The Shamah: How I Learned What Gratitude Was, and Found God in the Process.

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I've always struggled with gratitude. Don't get me wrong, I was always grateful when people did nice things for me, or gave me presents on my birthday, or helped me out when I needed a favour. I always said "thank you", and I was always grateful.

But when you're trying to fix yourself, or make yourself better, or start being a more positive person with a more positive life, the first thing that lots of people tell you to do is be grateful. Grateful for everything that you have. No matter how dark things get, you should always be grateful for what you've got.

Ok, I get it. Despite life being a bit shit, I've still got a roof over my head. Despite being broke I've still got friends. Or food to eat. Or clothes to wear.

But that never made me feel better. It's like saying "there's always someone worse off than you". That doesn't make you feel better, it makes you feel worse. It makes you feel worse because now not only do you feel miserable because your life sucks, but you feel guilty because there are other people who are having a much worse time and you have no cause to feel miserable relatively speaking. And also, the very fact that other people are having a more terrible time than you shows that things can get even worse than they are now.

Don't tell me that. I don't need to know it!

But this whole gratitude thing - how do you make yourself feel grateful? What does that even mean. How do you bring gratitude into your life? 

And then I heard an interview with Stephen Tobolowsky. He's the actor who played Ned Ryerson in Groundhog Day. It's his photograph I've used for this post (please don't sue me Columbia Pictures). He's been in lots of films, TV shows, and theatre productions and he's not just a comic actor, but a really clever and interesting guy too. In this interview he talks about travelling to Canada to make a film, but before he went he visited his synagogue and asked his Rabbi how he could take his judaism with him while he travelled. Now, I'm not at all religious, but this story resonated with me, and it helped me to really solidify the meaning of gratitude in my head. And it also helped me to understand what god is (and I don't mean god in the religious sense). Stay with me. All will become clear.

His Rabbi told him to say the 'Shamah' twice a day. The Jehovah Shamah is a prayer in Judaism that roughly translates from Hebrew as "God is there" (email me if I've got this wrong). After doing that for a week, his Rabbi instructed him to start saying the Shamah every time he received an unexpected blessing. He didn't make it to the second week before he was saying the Shamah all the time. Tobolowsky explained in the interview:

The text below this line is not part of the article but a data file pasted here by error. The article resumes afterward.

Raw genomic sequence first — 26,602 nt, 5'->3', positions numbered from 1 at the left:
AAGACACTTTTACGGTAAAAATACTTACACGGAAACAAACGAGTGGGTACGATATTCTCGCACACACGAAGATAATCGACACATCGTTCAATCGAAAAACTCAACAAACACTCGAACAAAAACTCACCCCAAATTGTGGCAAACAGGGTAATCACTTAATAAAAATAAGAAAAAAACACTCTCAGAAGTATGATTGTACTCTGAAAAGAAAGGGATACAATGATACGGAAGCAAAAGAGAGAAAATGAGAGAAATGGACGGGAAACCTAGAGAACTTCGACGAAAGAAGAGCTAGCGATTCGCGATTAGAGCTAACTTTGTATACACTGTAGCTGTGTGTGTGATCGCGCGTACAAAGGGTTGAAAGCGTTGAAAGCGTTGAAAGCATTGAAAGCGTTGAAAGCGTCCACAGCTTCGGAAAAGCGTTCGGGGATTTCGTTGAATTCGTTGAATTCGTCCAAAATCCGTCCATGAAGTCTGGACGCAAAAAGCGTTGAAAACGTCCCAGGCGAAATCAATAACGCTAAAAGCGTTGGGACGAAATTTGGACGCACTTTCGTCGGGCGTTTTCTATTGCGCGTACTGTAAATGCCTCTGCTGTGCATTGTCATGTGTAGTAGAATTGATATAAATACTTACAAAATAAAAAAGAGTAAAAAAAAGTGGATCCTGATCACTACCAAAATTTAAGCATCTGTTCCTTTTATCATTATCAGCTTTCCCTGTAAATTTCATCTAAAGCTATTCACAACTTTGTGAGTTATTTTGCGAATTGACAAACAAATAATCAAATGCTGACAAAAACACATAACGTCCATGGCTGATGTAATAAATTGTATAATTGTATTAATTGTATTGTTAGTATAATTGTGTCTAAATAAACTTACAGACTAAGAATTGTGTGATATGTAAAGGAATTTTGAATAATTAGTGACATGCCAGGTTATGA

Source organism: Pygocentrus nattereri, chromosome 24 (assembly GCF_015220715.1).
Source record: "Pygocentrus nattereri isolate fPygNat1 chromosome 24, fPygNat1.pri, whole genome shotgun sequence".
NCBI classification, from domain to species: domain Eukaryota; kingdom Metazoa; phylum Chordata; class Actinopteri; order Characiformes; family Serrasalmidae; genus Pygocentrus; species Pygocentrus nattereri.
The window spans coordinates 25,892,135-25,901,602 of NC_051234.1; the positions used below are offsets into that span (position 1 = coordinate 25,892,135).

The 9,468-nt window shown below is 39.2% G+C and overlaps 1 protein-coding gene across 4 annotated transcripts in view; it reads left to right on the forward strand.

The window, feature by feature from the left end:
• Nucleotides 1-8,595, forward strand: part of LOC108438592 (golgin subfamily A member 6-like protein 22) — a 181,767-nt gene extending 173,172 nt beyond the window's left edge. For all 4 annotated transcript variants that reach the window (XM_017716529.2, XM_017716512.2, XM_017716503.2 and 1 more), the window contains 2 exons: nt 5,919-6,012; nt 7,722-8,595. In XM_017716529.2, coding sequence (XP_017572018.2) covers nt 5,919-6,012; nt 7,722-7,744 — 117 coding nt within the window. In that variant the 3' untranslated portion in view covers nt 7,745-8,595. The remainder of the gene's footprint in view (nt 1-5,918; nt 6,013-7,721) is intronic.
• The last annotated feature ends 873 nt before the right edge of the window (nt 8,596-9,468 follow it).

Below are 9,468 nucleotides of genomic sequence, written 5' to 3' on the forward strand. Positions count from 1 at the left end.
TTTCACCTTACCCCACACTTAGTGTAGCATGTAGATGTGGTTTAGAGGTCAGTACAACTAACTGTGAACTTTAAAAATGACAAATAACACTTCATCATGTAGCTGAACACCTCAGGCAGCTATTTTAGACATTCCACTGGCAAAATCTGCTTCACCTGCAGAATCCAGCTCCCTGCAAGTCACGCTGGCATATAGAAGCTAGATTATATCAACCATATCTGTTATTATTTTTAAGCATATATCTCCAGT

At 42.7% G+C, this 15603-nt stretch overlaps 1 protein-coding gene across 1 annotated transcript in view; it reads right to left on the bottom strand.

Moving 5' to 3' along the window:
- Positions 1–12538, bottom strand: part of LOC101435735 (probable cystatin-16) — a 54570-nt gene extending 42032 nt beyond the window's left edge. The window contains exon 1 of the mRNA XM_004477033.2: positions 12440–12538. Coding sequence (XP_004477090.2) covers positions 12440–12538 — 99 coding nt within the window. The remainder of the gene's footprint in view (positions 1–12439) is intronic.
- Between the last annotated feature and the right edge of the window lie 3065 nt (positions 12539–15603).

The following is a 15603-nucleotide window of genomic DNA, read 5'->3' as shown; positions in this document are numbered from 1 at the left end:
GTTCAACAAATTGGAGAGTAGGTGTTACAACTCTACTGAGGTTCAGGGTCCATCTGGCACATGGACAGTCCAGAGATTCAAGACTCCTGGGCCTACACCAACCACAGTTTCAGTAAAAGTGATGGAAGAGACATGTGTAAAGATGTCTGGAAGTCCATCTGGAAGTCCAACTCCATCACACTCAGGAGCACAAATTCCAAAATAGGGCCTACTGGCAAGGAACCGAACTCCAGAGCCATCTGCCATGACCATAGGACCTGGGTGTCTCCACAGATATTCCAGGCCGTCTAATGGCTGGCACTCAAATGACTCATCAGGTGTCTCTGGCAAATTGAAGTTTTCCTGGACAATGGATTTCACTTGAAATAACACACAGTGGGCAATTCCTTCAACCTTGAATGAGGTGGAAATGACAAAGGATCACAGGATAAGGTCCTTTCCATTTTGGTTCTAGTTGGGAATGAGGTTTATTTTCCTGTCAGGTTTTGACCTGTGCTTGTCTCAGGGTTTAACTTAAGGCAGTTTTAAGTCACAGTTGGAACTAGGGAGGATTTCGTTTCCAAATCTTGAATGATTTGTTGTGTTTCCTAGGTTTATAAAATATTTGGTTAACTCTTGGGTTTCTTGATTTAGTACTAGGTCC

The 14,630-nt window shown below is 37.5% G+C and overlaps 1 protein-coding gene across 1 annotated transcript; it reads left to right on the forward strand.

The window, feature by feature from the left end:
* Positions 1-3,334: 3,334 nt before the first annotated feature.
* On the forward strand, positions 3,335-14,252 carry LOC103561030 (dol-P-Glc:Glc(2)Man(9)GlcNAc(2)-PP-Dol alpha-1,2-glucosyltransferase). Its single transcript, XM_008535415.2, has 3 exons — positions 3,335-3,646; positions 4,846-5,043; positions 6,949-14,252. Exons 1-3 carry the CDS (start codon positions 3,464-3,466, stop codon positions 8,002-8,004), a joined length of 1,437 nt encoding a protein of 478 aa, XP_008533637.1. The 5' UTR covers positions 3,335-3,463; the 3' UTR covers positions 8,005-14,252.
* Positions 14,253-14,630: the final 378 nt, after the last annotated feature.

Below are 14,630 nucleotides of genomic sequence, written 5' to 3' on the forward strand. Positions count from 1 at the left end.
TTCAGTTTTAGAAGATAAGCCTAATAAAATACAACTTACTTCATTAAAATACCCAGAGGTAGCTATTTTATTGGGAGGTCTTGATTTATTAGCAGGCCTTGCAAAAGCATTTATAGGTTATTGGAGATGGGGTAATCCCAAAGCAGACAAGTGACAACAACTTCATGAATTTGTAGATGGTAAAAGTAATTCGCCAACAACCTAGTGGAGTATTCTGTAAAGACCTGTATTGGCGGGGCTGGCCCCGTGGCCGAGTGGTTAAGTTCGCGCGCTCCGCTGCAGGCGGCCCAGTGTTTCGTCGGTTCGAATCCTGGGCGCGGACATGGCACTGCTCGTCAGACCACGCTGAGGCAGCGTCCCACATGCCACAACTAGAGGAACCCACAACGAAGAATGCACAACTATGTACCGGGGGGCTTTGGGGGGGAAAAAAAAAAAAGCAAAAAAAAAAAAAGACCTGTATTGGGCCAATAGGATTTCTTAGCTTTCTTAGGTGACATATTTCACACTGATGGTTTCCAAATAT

"When the plane didn't crash in Canada, I said the Shamah. When I got through the immigration line quickly, I said the Shamah. I got to the hotel room and I had a TV with a working remote - SHAMAH! The curling championships were on the television, so no Shamah there! I went to eat dinner in an Italian restaurant and the owner recognised me from Mississippi Burning and gave me a free bottle of wine - SHAMAH! I had a snowflake in my cup of coffee in the morning - SHAMAH! Morning to night, I realised I was the most blessed person on earth. "

By saying the Shamah, Stephen Tobolowsky was able to recognise all the wonderful things in life. So I decided to start saying it too, to appreciate just how positive my life actually was. I said Shamah when I had my first cup of coffee during the day. I said Shamah when I stepped out the front door to find myself faced with a beautiful, crisp, sunny winter's day. I said Shamah when my car started first time. I said Shamah when I had enough loyalty points to get a free coffee from Costa. I said Shamah when I got to leave work on time. I said Shama when I didn't burn the dinner. And I said Shamah when my head hit the pillow and I started to nod off.

By saying the Shamah I was able to recognise the magic that is everywhere, and even the joy to be experienced in the small, seemingly mundane things. And I realised that the feeling of joy from the small things, the seemingly insignificant and unimportant things, as well as the big obvious things, is what gratitude is. From the sense of wonder that comes from taking in a beautiful landscape, to the satisfaction to be found in a clean pair of new socks in your drawer in the morning, that is what gratitude feels like and, you know what else? That's what god is.

I don't mean god as in the Christian god. Or the Jewish god. Or the Catholic or Islamic gods. I don't mean god in the sense of a man in the clouds, or a two thousand year old instruction manual on how to do what you're told and not to be a sinner. I mean the god that exists in your sense of wonder and the joy that you feel inside when the sun warms your face, or the smell of a cake baking in the oven, or when someone you know waves at your from the other side of the street, or when you find your keys without having to hunt throughout the entire house. Or the god that exists in a beam of sunlight coming through a gap in the curtains. Or the god that exists in the satisfaction of having done something you really didn't want to do yesterday so that you don't have to do it today. Shamah!

Try saying Shamah today. Whenever anything goes your way, say Shamah. Whenever you get to work without falling over say Shamah. When your colleague smiles at you say Shamah. When you notice that your favourite TV show is on Netflix, say Shamah. When you get through the day without feeling sad, say Shamah.

And at the end of the day think about how many times you've said Shamah, and think how blessed you are, and how grateful you are. Maybe life isn't that bad after all.